It gets better. It does. Find a group, a person, a book—anything that helps. Just be true to yourself and things will fall into place. It takes time. Anything good does.
When did you realize that you wanted to be a parent?
There was never a time in my life that I didn’t want to be a mom. This was always a top priority to me.
Did you have concerns about discrimination or difficulties you or your child might face?
Being a lesbian mom, part of a two-mom squad, of course, I have concerns. I never want my babies to feel discriminated against. I never want them to be made fun of or asked questions that they’re uncomfortable answering. I’ve been in close contact with Ruby's teachers and her circle of school friends to keep conversations open. If another child questions why Ruby doesn't have a daddy, or why she has two moms, we’ve come up with answers that are easily understandable and make Ruby feel special to have the family that she has. Luckily we live in a close-knit community with many same-sex couples with children, so she’s not alone.
Was the decision to have a child something you and Amanda agreed on from the start?
Absolutely. We actually met on a dating app, and it was one of the questions that we asked each other when getting to know one another.
Just to add in: I am Ruby's birth mom, but Amanda is my equal partner and couldn’t be a better mom to Ruby. Ruby calls me Mama, and Amanda is Mommy. Amanda is now carrying our next child, from the same donor. So Ruby will be related to Amanda’s child, and that to me is so special. It’s a bond that we dreamed of having for our children, and although the journey wasn’t easy, we are so excited for what’s to come!
What advice do you have for gay couples thinking about becoming parents?
Having children is incredible. They give you hope and love that you’ll never ever be able to understand the depth until you feel it first-hand. Being gay should not define whether you will be a good or bad parent. Find a community that feels like a safe and supportive place to start your family. Don't give up on your dream.
On Life in Long Island:
What’s it like raising children as a gay couple in Long Island?
It’s like raising children like anyone else. We typically have to correct people when they ask where her dad is or who the birth mom is, but we never allow it to become an uncomfortable conversation. Typically if someone assumes something, it’s just because they didn't know, and once they do they are really happy to know us. We live in a city by the beach where there are a ton of same-sex couples and families. We’re really lucky to have this community.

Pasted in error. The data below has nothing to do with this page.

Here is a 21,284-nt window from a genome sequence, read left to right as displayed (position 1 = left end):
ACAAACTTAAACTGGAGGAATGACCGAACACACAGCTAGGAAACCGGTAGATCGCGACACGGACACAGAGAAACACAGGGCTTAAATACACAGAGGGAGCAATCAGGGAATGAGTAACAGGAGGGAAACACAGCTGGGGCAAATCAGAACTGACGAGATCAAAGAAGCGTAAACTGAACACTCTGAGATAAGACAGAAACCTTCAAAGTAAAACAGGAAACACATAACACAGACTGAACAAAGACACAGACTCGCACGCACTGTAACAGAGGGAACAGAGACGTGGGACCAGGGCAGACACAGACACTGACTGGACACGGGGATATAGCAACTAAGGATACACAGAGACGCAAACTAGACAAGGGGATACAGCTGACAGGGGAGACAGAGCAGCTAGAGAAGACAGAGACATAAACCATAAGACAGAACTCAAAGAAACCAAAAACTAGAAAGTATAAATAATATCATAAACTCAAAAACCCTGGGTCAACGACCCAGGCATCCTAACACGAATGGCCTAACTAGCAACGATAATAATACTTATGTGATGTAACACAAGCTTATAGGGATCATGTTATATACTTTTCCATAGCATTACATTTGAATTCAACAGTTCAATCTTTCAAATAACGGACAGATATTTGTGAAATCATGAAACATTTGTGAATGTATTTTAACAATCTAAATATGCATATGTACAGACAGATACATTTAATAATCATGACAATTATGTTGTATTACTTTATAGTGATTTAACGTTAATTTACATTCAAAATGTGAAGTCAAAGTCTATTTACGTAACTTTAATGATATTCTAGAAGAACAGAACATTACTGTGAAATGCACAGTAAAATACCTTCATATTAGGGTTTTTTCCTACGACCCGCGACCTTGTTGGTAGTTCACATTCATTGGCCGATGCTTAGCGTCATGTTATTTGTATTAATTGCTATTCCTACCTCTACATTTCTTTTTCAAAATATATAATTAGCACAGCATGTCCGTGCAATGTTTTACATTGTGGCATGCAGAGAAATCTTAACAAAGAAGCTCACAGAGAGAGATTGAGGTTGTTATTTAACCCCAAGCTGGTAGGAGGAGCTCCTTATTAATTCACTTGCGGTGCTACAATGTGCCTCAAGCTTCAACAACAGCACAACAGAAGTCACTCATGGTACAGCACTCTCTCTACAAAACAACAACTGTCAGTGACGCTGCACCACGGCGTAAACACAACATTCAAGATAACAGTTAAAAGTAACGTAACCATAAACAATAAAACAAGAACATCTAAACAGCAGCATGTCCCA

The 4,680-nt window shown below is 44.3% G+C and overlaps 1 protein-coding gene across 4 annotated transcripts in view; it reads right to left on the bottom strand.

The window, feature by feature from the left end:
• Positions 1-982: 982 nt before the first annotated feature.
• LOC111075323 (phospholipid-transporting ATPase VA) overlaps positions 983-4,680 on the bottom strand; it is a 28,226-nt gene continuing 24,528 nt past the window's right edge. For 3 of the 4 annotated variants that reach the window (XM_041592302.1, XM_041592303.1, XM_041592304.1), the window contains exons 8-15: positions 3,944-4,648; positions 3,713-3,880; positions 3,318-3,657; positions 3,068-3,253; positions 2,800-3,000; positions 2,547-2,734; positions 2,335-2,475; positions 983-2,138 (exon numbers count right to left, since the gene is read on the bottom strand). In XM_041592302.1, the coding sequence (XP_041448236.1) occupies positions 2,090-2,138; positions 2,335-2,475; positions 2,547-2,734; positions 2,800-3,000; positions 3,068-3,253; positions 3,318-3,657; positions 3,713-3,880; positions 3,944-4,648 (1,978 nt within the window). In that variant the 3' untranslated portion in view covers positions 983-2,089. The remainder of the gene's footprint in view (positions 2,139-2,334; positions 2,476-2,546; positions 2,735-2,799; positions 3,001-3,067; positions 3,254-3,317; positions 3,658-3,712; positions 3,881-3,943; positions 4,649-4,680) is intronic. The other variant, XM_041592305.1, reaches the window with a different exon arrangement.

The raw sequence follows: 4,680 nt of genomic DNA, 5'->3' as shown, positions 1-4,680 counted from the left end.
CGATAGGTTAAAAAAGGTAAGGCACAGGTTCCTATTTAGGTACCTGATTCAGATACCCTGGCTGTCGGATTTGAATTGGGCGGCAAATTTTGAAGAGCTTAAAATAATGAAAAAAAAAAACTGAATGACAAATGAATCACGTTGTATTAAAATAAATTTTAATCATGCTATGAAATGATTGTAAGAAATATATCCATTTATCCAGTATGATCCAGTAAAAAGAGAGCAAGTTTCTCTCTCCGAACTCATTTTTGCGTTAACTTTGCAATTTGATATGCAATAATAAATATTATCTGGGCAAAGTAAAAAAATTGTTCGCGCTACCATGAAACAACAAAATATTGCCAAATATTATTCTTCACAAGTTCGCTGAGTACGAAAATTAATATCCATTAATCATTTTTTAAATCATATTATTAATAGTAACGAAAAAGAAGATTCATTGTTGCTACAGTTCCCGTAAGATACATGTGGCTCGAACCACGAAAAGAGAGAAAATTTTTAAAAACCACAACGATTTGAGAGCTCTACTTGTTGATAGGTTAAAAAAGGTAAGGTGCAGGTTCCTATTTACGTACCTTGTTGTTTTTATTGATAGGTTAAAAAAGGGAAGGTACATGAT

What's your favorite activity to do with your child?
I have two sisters and a brother, and Amanda has a brother. We spend a lot of time with our family. Ruby has five girl cousins, another girl cousin on the way, and a brother or sister coming as well! She’s surrounded by so much love. We spend weekends in the park, at soccer games, taking road trips, and putting our toes in the ocean, and then we do seasonal activities like going to the zoo, apple picking, and so on. We love anything that keeps us active and having fun. We also love a good movie night snuggled up with popcorn and a Disney flick.
What local causes do you support?
I’m on the board of Katie’s Art Project, a nonprofit that connects kids facing life-threatening illnesses with artists through “collaborative programs to create a lasting legacy through art, music, and dance.” I joined in honor of my late wife, Abby, as it was created by our best friend and her lifelong friend, Stephanie Klemons.
Any final thoughts?
I feel so lucky to be gay. Sounds crazy to some, but it’s given me the opportunity to keep my eyes and heart open. I have compassion and empathy for so many living things. I want what’s best for my children, my wife, our life, and the lives of everyone good in this world. I want my child to know how much we love her and how much we wanted her. We climbed many mountains to get to where we are now. My parents were right when they said it’s not easy, but it is so worth it.